Northwestern ups the ante for football brand

Posted by on in Brand Critique

5 Trade Show Inspirations Manufactured by IMTS

Posted by on in Creativity
I’m writing this from the International Manufacturing Technology Show (IMTS), the largest manufacturing show in America, at McCormick Place. Over 90,000 people have registered for this gigantic event so far.

Walking across a floor of 1800 exhibits, you quickly get the sense that, at a time when marketers tend to question if trade shows are worth attending, it’s clear there are no such hang-ups as it applies to this show. There’s a whole lot of heavy investment from manufacturers going on here in their presence. With this in mind, I can’t help but wonder about Return on Investment and what kind of steps brands can take to help themselves stand out once they say, “If there’s one trade show we want to be at this year, that’s the one.”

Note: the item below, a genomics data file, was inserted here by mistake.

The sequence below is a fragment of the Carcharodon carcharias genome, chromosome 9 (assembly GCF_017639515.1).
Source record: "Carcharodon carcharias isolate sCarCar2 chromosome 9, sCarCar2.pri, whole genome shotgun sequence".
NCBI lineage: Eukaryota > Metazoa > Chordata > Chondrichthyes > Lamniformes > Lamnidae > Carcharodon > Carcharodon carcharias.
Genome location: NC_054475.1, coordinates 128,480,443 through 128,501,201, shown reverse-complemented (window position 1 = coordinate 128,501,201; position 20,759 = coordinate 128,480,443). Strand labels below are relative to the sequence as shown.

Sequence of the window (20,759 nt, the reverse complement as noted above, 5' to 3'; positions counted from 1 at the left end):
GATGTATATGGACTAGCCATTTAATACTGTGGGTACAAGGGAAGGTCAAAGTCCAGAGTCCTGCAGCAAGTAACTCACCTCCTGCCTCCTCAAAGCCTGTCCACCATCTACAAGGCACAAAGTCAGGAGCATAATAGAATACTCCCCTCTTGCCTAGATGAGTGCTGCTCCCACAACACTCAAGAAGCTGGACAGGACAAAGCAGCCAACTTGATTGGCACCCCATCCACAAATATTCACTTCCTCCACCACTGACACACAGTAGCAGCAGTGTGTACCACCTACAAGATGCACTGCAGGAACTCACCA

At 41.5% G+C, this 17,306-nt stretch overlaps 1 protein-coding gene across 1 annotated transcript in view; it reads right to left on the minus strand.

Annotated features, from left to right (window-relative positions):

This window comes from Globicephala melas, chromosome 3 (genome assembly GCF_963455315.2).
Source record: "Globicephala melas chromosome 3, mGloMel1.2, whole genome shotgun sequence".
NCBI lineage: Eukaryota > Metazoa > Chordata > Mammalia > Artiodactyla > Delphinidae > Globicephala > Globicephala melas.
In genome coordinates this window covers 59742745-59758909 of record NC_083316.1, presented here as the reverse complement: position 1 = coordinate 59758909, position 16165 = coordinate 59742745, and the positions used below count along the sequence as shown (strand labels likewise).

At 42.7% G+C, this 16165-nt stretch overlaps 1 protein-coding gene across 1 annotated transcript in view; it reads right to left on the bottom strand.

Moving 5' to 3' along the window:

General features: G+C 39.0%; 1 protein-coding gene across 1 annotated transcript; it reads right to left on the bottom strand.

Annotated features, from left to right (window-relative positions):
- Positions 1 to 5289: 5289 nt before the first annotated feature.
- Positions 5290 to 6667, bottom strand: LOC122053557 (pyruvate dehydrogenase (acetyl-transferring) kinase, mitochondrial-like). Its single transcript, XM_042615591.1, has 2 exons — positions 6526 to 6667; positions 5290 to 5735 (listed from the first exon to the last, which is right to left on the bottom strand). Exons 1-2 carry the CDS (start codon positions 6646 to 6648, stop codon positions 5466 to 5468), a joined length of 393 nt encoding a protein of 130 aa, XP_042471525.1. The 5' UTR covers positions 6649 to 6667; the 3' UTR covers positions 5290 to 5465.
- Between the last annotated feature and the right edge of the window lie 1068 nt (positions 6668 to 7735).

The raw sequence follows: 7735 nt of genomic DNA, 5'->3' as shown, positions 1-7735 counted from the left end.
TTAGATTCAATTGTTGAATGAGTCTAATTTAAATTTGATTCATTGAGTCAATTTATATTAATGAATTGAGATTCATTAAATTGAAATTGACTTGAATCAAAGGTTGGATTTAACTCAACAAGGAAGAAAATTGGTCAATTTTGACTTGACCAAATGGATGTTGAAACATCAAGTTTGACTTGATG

Here are some takeaways and tech ideas from IMTS I’ve witnessed that you can consider incorporating for your own trade show efforts this Fall, especially if you’re preparing for a massive, high visibility trade show like this one.
The other day I had a client meeting not in a conference room or a Starbucks but the local establishment down the street serving cold frosty ones. It’s not mandatory by any means that my clients go out for a beer with me…but there’s an interesting pattern I’ve seen emerge over the years with the ones that do.

The ones who do seem to open up a little more about what’s on their mind, where they want to take their brand and the greater vision for what they want to achieve will invariably find themselves talking about it to me outside of their walls. And when they do that, they tend to say, “C’mon. Let’s go have a few beers. I want to pick your brain about…”